Balance

 

Balance – it’s a tricky one.

Now that the kids are back in school and all the sports, dance and other extra-curricula activities are starting up as well as Back to School Nights, Parents This and Parents That Meetings, how do we find balance?  It feels like either  feast or famine in our busy lives; the quiet, sometimes boring, calm of summer plunging into this frenzy of ‘we don’t know who is coming or going’ (I mean that literally, sometimes I need a spread sheet to figure out which family member is where at any given time).  One of my clients told me that she was in the car chauffeuring kids from 3:00-7:30 on Wed. night (I happened to be doing the same thing at almost the same hours on that same night).

I’m smiling as I return to this post started a week ago and wondering, again, about balance.  Where has mine been? (Has it really taken over a week to write a blog post?) My equilibrium was certainly out of whack Monday morning when I squeezed in a workout only to rush off to the  grocery store (sweaty, of course) and then plunge into cooking, cleaning, laundry and preparing meals for Tuesday so I could get  to my office that afternoon to see my clients.  The craze of the Monday was intended to make the Tuesday run more smoothly? Is that balance? I think not.

I find balance when I make realistic plans for the allotted time and not try to cram everything into one small window.  I also know that I find balance when I pause to take some time for me, be it a walk on these beautiful Fall mornings or meeting a friend for coffee to talk, listen and laugh.  I find when I have recharged myself, I have more patience and energy for my family and my clients, or to do the mundane household chores that are always waiting for me.

I work with many women, like myself, who are trying to balance their personal, professional and familial obligations.  My clients have shared that they don’t feel like they give enough time or attention to any area of their lives.  One mom is always late to our appointments; she is rushing her kids to school, making work calls on the road and trying to get to therapy.  She bursts into my office and wants to ‘hurry up’ and get calm.   Those are the moments when I start therapy with a deep breath. My client needs to slow down and be present for her session.  I model in the therapy hour what we need to do in our busy lives:  slow down and be mindful of the moment that we are in.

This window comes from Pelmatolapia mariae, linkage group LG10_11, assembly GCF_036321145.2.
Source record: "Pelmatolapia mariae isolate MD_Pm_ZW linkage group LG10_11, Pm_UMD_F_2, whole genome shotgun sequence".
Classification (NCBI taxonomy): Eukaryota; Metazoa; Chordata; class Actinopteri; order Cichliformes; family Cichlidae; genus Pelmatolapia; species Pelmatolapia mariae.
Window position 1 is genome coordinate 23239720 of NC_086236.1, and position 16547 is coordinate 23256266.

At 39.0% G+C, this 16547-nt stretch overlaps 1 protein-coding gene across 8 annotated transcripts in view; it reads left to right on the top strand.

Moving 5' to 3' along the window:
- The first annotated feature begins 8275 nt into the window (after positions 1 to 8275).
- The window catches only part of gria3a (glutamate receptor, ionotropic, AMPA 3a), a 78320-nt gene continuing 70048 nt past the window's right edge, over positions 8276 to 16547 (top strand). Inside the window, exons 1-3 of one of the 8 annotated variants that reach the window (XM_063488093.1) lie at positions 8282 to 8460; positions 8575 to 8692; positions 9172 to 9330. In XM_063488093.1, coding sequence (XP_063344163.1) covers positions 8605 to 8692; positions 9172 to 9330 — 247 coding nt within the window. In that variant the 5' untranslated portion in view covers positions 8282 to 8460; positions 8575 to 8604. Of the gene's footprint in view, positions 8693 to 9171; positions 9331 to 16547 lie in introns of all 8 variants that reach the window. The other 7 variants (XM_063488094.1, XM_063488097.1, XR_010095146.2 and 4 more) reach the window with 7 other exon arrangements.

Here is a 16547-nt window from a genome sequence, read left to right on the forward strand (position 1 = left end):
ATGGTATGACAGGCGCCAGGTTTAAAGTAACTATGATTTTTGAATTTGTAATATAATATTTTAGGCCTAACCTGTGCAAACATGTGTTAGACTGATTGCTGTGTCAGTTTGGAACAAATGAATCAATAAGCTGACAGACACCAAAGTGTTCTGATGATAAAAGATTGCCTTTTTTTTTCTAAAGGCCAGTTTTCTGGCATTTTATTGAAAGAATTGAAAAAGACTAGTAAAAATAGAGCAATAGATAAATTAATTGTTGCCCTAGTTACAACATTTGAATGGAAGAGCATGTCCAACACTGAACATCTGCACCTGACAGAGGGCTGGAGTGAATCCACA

It is good to also model this mindfulness for our children.  I have seen many a teenager (and adult, present company included) sit in front of the tv with a laptop while texting on a cell phone.  Multi-talented we are, but are we balanced and present in the moment?  What happens if we were to unplug? Last summer when we lost our power  we lit candles, played  games and laughed the old-fashioned way, without Youtube prompts.  I  remember a time at my old job where I was surrounded by therapists.  One afternoon the internet was down.  There were several of us gathered in a colleague’s office laughing, sharing and spending time with one another. We commented on the fact that it took losing the internet to actually converse with one another.

Balance includes being present, slowing down and unplugging once in a while.  It involves planning, prioritizing and sometimes saying “No” to a volunteer request or a neighborhood gathering.  It might even mean saying “No” to your child who is asking for the fifth sleepover in six days in between practices, play-dates and birthday parties.  Balance doesn’t have to mean boring; if it eliminates some stress and adds some quality family time, or really good girlfriend time, less can absolutely be more.

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